Less than half of science, technology, engineering and math majors graduate with their intended degree, having some education experts pointing fingers at professors.

A national push for increased focus on STEM education outlined in a 2012 report called for an increase of 1,000,000 STEM professionals over the next decade to remain competitive nationally. But University of Wisconsin education researcher Mark Connolly said this is a tall order given only 19 percent of students will graduate with a STEM degree.

With only 40 percent of intended STEM majors actually graduating with those degrees, Connolly said a big part of the problem lies in the quality of STEM teaching.

“We have the case where high performing students leave STEM majors because they say they’re uninspiring and they want to go to something that’s more engaging for them,” Connolly said. “They don’t want to be lectured to in every class.”

Connolly said while STEM faculty know their complicated subjects well, they often are not prepared to relay this information in an engaging way to students. He said STEM doctoral students almost exclusively receive their degrees from research institutions that place far more emphasis on innovative research than teaching.

“There is a fear that if I as a graduate student devolve my interest in teaching, my research advisor will disown me or keep me out of a lab, as sometimes happens,” Connolly said.

In effect, he said teaching strategies that engage students, such as working on activities together, conducting experiments and keeping materials relevant, often go neglected among professors who obtain degrees at research institutions.

However, while a PhD remains chiefly a research degree, graduate education – especially at UW – is in the midst of changes focused on improvements in teaching quality, Robert Mathieu, UW astronomy professor and Wisconsin Center for Education Research director, said.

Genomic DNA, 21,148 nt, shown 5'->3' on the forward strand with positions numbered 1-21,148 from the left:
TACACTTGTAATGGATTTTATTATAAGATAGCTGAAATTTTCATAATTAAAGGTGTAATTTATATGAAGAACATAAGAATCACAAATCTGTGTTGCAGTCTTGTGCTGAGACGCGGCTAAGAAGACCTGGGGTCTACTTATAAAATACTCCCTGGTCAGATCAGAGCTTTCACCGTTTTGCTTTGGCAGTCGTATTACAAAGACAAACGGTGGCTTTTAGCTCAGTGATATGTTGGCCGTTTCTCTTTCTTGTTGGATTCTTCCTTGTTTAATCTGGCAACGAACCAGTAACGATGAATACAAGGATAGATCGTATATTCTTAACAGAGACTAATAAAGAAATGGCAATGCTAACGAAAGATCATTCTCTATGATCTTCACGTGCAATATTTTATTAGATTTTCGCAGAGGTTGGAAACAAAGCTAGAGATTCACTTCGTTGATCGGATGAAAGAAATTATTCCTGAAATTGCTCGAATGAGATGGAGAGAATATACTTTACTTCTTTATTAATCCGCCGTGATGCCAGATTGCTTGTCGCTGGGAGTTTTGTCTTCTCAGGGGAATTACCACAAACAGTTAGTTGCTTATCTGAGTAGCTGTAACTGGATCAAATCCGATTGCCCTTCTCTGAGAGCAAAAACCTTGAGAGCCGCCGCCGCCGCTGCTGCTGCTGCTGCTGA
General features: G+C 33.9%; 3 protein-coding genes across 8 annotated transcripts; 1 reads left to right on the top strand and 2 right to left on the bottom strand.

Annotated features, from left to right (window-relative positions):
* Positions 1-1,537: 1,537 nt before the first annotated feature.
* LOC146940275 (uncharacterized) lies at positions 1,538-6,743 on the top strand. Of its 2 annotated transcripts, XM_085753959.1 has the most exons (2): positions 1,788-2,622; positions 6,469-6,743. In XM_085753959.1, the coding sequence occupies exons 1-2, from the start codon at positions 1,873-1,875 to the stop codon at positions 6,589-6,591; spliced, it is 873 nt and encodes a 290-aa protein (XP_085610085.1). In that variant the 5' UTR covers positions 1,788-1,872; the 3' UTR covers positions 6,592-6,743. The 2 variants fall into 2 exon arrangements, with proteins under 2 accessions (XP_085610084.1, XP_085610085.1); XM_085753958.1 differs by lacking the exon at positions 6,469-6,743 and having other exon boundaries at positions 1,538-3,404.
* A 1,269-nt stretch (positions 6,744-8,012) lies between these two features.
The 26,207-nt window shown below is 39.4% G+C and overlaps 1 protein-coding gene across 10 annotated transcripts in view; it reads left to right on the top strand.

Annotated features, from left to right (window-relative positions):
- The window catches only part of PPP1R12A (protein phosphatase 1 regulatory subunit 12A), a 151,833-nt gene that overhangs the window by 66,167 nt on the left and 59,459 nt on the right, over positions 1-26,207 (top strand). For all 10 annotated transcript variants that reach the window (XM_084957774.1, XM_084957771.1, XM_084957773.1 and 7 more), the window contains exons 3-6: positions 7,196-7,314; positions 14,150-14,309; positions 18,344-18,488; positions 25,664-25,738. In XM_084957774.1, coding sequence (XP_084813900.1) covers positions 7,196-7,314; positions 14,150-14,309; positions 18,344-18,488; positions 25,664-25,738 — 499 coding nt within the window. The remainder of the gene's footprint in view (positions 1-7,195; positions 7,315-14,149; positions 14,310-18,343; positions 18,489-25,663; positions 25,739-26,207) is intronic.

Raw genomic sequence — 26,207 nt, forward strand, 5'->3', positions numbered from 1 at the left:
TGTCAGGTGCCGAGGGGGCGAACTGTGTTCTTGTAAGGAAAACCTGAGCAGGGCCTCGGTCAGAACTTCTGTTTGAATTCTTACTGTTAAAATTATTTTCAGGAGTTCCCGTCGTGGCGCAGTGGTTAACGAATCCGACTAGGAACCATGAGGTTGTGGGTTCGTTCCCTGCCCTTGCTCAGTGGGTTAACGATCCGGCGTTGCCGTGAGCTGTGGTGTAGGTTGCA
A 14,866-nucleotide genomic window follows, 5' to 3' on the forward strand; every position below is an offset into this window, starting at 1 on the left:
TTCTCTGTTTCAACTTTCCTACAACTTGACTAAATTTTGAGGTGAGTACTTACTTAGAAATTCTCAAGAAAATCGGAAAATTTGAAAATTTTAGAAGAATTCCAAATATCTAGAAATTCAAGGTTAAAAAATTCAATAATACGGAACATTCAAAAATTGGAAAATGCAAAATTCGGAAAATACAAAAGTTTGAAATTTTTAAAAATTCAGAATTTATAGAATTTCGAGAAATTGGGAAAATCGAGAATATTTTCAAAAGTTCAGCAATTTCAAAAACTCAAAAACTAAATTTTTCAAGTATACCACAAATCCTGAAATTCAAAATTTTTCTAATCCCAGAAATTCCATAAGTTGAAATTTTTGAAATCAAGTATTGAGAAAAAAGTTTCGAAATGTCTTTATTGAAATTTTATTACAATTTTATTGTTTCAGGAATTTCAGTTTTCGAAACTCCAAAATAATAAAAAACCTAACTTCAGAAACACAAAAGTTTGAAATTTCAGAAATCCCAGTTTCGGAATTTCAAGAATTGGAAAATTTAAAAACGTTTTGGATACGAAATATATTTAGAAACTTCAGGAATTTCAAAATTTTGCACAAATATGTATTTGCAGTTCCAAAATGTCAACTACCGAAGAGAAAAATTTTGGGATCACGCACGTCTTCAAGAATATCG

Mathieu said UW has been a pioneer in establishing programs to address inadequacies in undergraduate STEM teaching. These include the Delta Program, which aims to improve teaching practices for doctoral students in STEM, and Madison Teaching and Learning Excellence, which has the same goals but works with beginning faculty members.

The Delta Program is a founding member of the Center for the Integration of Research, Teaching and Learning, a network of 23 universities which attempts to develop STEM faculty committed to higher quality teaching practices.

Mathieu said programs such as these not only help faculty improve teaching, but also help doctoral students and faculty learn ethics and leadership skills in the case they enter the professional workforce.

While UW is a pioneer among universities pushing for higher quality of teaching in STEM, these types of programs are not in widespread use on college campuses and are usually not a requirement, Connolly said.

“[These programs] can only work with the folks who want to improve their teaching and who see the issue,” Connolly said. “It’s important to convince faculty that it’s okay to participate in these programs.”

Connolly said attempts to improve STEM teaching have unfortunately occurred during a time of state budget cuts, which he claims will demand too much of professors.

Because of cuts, he said faculty will be obliged to put more hours into teaching to improve student outcomes while also having to step up research efforts to bring in money for the university.